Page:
The first Millen com­pe­ti­tion car was as un­likely a choice of car as the shared Ply­mouth. “I started in hill­climbs in my Hill­man Cob (Husky) which started out fairly stock and then got mod­i­fied with We­ber car­bu­ret­tors. It was quite good from the fun fac­tor side of things. Then I built a dune buggy with the tra­di­tional VW 1600cc mo­tor in it but then went very quickly to a Ford Capri V6 and that im­proved it im­mensely! I set a whole lot of hill­climb records in the North­ern part of the North Is­land.

“It was noth­ing to go to two dif­fer­ent events in a weekend; I think the best I did was three events in the one weekend, all in the same ve­hi­cle. Funny enough, it is ac­tu­ally be­ing re­stored right now. I sold it in 1974 to get a Mazda RX3 and a good friend of mine, un­be­known to me, found it and bought it af­ter it had ten own­ers. He bought it around 20 years ago and put it in a barn, then he showed up here with it one day and it is be­ing re­stored back to how it was. It is a lit­tle beat-up now but it will be back, just as I used to have it. My brother-in-law is do­ing it up in Auck­land.

“Other than a cou­ple of cars, I have man­aged to keep most of my sig­nif­i­cantly im­por­tant cars from my ca­reer. For­tu­nately Shelly has got the same sort of dis­ease I have got, so it isn’t a prob­lem. She doesn’t hold me back. See that Model T?”

We are look­ing at the brass ra­di­a­tor barn-fresh T in the front of the Lead­foot replica Mo­bil ser­vice sta­tion.

“We went to the auc­tion house to­gether, we were sit­ting around on a Fri­day night a few months ago watch­ing TV and she said, ‘Wow, there’s an auc­tion on, to­mor­row in Ana­heim.’ It’s only half an hour away so we ran up there and we’d only been there for 45 min­utes and we owned those two cars (a 30s Ford hotrod was sit­ting along­side the T), we had not gone to ac­tu­ally buy any­thing, we just went to look! Then we waited for a few more hours and this one came up (the 1958 Chev. Im­pala).

“The Model T is go­ing into the liv­ing room of our new house which we are build­ing. The way it is, it’s just so clean and orig­i­nal. Ap­par­ently it is drive­able but it only showed up here yes­ter­day from the ship­per. We ended up buy­ing it at the auc­tion and send­ing it straight to the port so it wasn’t un­til last night that I knew what ran and what didn’t. So with the Model T, I didn’t even try to get it started. But I jumped into the hotrod and it fired up straight away, just like the Im­pala.”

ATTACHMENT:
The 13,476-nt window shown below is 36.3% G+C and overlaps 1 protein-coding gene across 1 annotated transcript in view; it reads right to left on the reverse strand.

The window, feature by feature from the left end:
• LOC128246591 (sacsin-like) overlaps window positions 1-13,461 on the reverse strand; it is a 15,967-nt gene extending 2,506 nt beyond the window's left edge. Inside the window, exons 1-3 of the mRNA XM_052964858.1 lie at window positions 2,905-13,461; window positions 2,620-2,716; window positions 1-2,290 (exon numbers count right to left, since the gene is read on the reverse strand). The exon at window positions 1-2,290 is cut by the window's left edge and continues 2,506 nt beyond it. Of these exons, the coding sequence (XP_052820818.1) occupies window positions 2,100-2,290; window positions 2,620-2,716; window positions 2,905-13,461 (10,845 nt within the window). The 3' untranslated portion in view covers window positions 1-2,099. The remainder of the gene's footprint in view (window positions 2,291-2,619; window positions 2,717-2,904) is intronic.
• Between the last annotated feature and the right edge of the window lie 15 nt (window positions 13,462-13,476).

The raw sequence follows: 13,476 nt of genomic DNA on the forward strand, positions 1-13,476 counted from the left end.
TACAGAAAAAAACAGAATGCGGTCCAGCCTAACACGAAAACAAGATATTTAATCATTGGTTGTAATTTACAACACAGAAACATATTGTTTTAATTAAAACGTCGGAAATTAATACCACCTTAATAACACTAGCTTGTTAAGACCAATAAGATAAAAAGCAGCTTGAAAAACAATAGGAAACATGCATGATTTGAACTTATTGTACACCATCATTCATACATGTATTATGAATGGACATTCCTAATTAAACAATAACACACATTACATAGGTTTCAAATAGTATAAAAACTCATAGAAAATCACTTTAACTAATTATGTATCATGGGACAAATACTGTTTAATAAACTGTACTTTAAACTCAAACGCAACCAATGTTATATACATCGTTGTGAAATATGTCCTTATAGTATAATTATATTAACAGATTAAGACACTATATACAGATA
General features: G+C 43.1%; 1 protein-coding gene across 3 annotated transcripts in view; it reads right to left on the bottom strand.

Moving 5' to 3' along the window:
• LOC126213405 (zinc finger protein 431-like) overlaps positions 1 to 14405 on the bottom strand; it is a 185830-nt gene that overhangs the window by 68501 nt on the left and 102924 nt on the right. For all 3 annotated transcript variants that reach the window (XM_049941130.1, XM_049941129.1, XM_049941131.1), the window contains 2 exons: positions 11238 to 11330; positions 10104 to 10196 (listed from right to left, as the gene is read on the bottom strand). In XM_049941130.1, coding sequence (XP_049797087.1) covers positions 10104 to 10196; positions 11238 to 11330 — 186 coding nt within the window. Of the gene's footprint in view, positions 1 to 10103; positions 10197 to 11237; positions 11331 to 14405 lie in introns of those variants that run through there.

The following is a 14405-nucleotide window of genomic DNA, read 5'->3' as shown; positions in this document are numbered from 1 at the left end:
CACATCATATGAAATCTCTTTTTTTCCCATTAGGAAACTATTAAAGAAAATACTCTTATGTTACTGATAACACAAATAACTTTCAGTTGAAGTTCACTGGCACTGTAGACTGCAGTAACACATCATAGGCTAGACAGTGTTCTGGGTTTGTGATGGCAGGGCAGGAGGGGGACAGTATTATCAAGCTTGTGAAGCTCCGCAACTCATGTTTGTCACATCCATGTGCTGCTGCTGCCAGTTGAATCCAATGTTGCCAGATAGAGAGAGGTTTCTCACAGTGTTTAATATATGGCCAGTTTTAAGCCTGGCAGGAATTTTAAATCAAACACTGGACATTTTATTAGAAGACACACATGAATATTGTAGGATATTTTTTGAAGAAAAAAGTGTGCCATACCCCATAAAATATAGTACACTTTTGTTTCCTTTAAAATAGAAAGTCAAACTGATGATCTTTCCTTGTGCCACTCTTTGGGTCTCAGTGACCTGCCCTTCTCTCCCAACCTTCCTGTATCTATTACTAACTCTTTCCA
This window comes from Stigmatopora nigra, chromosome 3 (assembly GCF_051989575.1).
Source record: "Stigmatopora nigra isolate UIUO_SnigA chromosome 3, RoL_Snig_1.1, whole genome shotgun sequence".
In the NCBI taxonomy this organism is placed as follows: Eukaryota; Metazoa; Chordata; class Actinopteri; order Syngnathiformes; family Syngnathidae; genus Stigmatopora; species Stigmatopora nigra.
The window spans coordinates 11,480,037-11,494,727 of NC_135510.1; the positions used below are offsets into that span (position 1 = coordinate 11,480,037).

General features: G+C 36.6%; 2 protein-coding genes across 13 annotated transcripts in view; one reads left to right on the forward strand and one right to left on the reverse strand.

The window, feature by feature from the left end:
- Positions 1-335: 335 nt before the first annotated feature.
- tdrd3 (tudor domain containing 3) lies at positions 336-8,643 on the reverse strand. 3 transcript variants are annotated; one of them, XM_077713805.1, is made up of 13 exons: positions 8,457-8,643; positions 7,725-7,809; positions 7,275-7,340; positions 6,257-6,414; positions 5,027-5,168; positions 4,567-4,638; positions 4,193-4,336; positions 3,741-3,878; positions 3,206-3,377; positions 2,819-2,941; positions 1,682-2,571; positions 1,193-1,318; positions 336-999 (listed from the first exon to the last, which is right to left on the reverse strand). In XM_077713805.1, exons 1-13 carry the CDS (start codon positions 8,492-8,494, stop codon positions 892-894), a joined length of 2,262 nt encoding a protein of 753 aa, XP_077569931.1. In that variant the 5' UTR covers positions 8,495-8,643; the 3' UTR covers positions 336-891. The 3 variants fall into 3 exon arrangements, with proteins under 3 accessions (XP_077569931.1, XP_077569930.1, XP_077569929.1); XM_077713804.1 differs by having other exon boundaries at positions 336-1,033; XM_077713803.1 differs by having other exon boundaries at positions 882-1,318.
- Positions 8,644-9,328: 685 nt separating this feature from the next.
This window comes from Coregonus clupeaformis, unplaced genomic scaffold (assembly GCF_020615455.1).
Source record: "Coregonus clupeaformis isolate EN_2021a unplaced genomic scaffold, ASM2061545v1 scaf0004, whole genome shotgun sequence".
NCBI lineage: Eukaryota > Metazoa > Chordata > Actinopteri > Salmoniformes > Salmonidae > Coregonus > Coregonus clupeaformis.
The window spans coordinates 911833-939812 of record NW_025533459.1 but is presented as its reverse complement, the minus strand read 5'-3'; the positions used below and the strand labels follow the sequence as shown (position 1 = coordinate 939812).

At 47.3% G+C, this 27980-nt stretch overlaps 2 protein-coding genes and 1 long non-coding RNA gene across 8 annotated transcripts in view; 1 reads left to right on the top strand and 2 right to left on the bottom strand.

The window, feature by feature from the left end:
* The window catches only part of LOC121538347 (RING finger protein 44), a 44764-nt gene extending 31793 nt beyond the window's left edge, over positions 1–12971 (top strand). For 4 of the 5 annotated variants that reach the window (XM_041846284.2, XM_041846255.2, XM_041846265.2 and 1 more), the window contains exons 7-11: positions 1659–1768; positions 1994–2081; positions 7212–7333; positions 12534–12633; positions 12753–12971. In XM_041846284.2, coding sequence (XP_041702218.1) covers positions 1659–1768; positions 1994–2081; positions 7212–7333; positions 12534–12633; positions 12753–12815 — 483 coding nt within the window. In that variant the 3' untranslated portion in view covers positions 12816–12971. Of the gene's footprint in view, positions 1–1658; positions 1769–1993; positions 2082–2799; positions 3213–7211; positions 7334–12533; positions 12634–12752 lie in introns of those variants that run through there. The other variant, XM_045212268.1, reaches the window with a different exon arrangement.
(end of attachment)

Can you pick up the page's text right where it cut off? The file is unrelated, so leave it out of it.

Rod made his name in ral­ly­ing ini­tially with Mazda’s RX3 ro­tary and it hap­pened al­most ac­ci­den­tally.

“A good friend of mine had just bought a new RX3 for his wife and un­be­known to her, we put a roll cage in it and en­tered for the 1973 Heat­way Rally, which was eight days through­out the South Is­land. And we rolled! We ended up win­ning the Pro­duc­tion class and were fifth over­all so Mazda New Zealand got be­hind us and helped us over the next few years of ral­ly­ing so it worked out ok – at the time it wasn’t so great! Mazda fixed the whole car for us and she got her new car back and it all ended well.

“There was a Mazda Dealer Team formed and we were suc­cess­ful in win­ning the New Zealand Rally Cham­pi­onship three times. Once we had done that, where do you go from there? I’d taken the car to Aus­tralia a cou­ple of times to do the South­ern Cross Rally and I needed to move on. I con­sid­ered Europe, which was the main place for rallysport at that time but Mazda weren’t there. They were launch­ing the new RX7 in the U.S. so they thought that could be a good op­por­tu­nity so I went to the States. There was a step in be­tween there as I got the Mazda or­gan­i­sa­tion to back us and they sup­ported us for a good ten years or so. We did the Asia-Pa­cific Cham­pi­onship, some desert rac­ing as well and of course, Pikes Peak.

“Pikes Peak was ini­tially in the 2WD car, in fact we were in­stru­men­tal in get­ting the rally cars back into the event. They had asked me in 1981 to come out and do a demon­stra­tion run of a rally car on the moun­tain so we did that on our way back from an­other event with the RX7. We did a run half-way up the moun­tain early one morn­ing and the time was in the top six of the stock­car class. They said, “Wow, these cars are pretty good, let’s in­vite you guys to run here.

“I would go there as a fun event ev­ery year as part of my rally pro­gramme just be­cause I en­joyed it so much. There are just a lot of mem­o­ries of the sim­ple ways of do­ing hill­climbs in New Zealand. As a kid

Pikes Peak... was the ul­ti­mate hill­climb. We built the 4WD cars but then we did spe­cial cars with three-ro­tor en­gines, tur­bocharg­ers and the like.

Is this the ul­ti­mate hill­climb car? The Pikes Peak and Cardrona Race to the Sky Toy­ota Cel­ica

I’d al­ways read about Pikes Peak; it was the ul­ti­mate hill­climb, 12½ miles to 14,000 feet.”